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Jean SIBELIUS (1865-1957)
Complete Organ Works
Intrada, Op. 111a (1925) [6:16]
Masonic Ritual Music, Op. 113 (1927/1948)
I. Adagio (Opening Hymn) [2:45]
II. Moderato [2:00]
III. Poco allegro [3:58]
IV. Marcia – Trio I – Trio II [4:20]
V. Andantino [2:09]
VI. Salem [3:16]
VII. Tempo giusto [3:00]
VIII. Marche funèbre (1927 version) [4:26]
IX. Ode to Fraternity [1:46]
X. Hymn [3:41]
XI. Ode [1:16]
Andante festive (1922) [6:01]
King Kristian II Suite, Op. 27 (1898) [12:40]
Preludium (1925) [2:19]
Postludium (1925) [3:06]
Impromptu, Op. 5 No. 1 (1893) [2:40]
Mournful Music (Surusoitto), Op. 111b (1931) [5:55]
Marche funèbre (1948 version) [2:28]
Kalevi Kiviniemi (organ)
rec. 24-26 May 2004, Stadtkirche, Winterthur, Switzerland
FUGA-9182 [75:55]


Experience Classicsonline

Link to Fuga Webshop
A deep silence fell....Then Janne [Sibelius] sat at the harmonium, his fingers began to touch the keys, and wonderful sounds flowed from the old family instrument. We knew he was ‘giving speech’, and we all found ourselves crying.
This touching insight into Sibelius’s character is provided by Eva Savomius, a family friend and headmistress of the Swedish primary school where the composer was enrolled from 1871 to 1874. It’s especially interesting because Sibelius is much better known for his symphonies and tone poems than for his organ music. Indeed, this issue is a world premiere recording, containing as it does all Sibelius’s works in the genre. And who better to play this than the Finnish organist Kalevi Kiviniemi, the mainstay of Fuga’s organ catalogue.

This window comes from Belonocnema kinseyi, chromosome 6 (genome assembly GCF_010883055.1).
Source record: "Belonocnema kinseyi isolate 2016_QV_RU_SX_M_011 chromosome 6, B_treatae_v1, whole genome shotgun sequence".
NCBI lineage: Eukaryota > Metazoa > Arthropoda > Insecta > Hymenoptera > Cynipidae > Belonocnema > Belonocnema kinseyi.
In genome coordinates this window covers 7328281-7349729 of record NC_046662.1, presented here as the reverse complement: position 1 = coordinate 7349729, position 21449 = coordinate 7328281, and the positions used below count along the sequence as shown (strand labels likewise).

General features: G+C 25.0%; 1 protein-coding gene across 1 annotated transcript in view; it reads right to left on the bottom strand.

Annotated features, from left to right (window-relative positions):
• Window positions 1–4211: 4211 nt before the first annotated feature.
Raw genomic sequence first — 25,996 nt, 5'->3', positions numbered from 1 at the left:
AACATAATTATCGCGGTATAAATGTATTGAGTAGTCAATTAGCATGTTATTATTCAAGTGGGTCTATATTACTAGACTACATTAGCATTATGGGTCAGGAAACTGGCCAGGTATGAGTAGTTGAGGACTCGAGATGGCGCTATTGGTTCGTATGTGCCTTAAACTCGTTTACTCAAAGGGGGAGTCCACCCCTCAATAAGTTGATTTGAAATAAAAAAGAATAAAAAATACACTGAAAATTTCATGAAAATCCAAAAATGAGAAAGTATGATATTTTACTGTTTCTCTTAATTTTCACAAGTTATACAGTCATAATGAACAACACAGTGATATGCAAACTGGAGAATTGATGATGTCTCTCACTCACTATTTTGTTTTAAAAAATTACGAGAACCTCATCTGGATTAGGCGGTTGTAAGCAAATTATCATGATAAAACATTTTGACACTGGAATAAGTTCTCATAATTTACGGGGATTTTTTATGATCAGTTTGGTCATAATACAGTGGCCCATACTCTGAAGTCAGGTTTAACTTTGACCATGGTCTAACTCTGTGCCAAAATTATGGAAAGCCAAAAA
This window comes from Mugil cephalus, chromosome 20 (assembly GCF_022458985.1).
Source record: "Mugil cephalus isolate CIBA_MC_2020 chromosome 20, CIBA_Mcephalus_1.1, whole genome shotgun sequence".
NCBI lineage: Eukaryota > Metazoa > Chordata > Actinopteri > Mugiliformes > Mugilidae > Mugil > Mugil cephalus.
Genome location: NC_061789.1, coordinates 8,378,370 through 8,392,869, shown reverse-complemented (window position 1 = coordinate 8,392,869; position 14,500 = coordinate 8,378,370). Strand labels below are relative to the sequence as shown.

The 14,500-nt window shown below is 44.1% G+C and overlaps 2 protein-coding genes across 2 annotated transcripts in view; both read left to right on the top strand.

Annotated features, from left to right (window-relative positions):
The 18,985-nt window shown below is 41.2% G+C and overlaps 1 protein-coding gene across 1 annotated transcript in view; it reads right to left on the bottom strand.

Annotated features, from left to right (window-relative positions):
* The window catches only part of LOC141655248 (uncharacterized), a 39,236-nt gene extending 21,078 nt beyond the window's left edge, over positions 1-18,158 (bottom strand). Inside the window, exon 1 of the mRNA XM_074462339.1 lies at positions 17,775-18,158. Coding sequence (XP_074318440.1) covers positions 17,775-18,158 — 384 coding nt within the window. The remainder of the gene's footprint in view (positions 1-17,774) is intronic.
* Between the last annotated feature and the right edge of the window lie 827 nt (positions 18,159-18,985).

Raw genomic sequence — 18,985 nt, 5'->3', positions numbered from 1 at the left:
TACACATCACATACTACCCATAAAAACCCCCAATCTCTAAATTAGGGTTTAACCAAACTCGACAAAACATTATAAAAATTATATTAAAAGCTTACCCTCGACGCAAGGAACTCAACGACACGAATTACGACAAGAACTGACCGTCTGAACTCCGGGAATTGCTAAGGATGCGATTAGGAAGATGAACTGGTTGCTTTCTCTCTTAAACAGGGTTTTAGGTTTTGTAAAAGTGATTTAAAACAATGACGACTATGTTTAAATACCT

I’ve extolled the virtues of Kiviniemi’s more recent recordings, especially the one from Lakeuden Risti – review – all of which strike a pleasing balance between exemplary musicianship and superb sound quality. How very different these discs are from those interminable ‘organ spectaculars’, where the emphasis is on sound alone. The recent Mary Preston recital from Reference Recordings – review – is one of the latter, a not entirely convincing attempt at sonic splendour let down by variable performances as well. The modern organ used in that recording – the Fisk Op 100 in the Meyerson Symphony Center, Dallas – didn’t appeal to me either, but really the age and provenance of the instrument matters little if it’s put to judicious use.
‘Judicious’ is an apt description of Kiviniemi’s playing style, as well as his choice of organ and repertoire. Whether it’s the mighty Cavaillé-Coll of Saint-Ouen, the Grand Paschen organ of Pori’s Central Church or the noble Kangasala at Lakeuden Risti, one senses his choices are carefully made, the music matched to the instrument and its unique acoustic. This Sibelius recital is no exception, the late-19th-century Walcker – three manuals, with 16’ and 32’ pipes – seems ideally suited to the thrust and scale of the works at hand.
The first of these is the Intrada Sibelius wrote for the Swedish Royal couple’s visit to Finland in 1925. Even by the high standards of ceremonial organ music – Walton comes to mind – this is simply stupendous, a horizon-stretching panoply of glorious sound presented with astonishing depth and clarity. If there is any lingering reverberation in the Stadtkirche it isn’t in evidence here, so the articulation and impact of those mighty cadences is never clouded or compromised. A rousing start to this disc and proof, once again, that engineer Mika Koivusalo and his team have set new standards when it comes to organ recordings. Even in its CD form the music is presented with remarkable fidelity and dynamic range, but that would count for little if Kiviniemi’s playing weren’t so wonderfully assured as well.
Sibelius’s largest work for organ is the 11-movement Masonic Ritual Music, Op. 113. Kiviniemi uses the 1927 score for the first eight sections, the later revision – designed to be played on the Helsinki Freemasons’ first pipe organ, installed in 1947 – for the rest. It’s an ambitious work that contains music of surprising intimacy and character. The distinctive breathing sound of the harmonium is never far away, especially in the solemn Adagio and the little Moderato that follows. Indeed, Kiviniemi’s choice of registration underlines the deep, almost mournful nature of the harmonium, the music allowed to swell and subside to wonderful effect.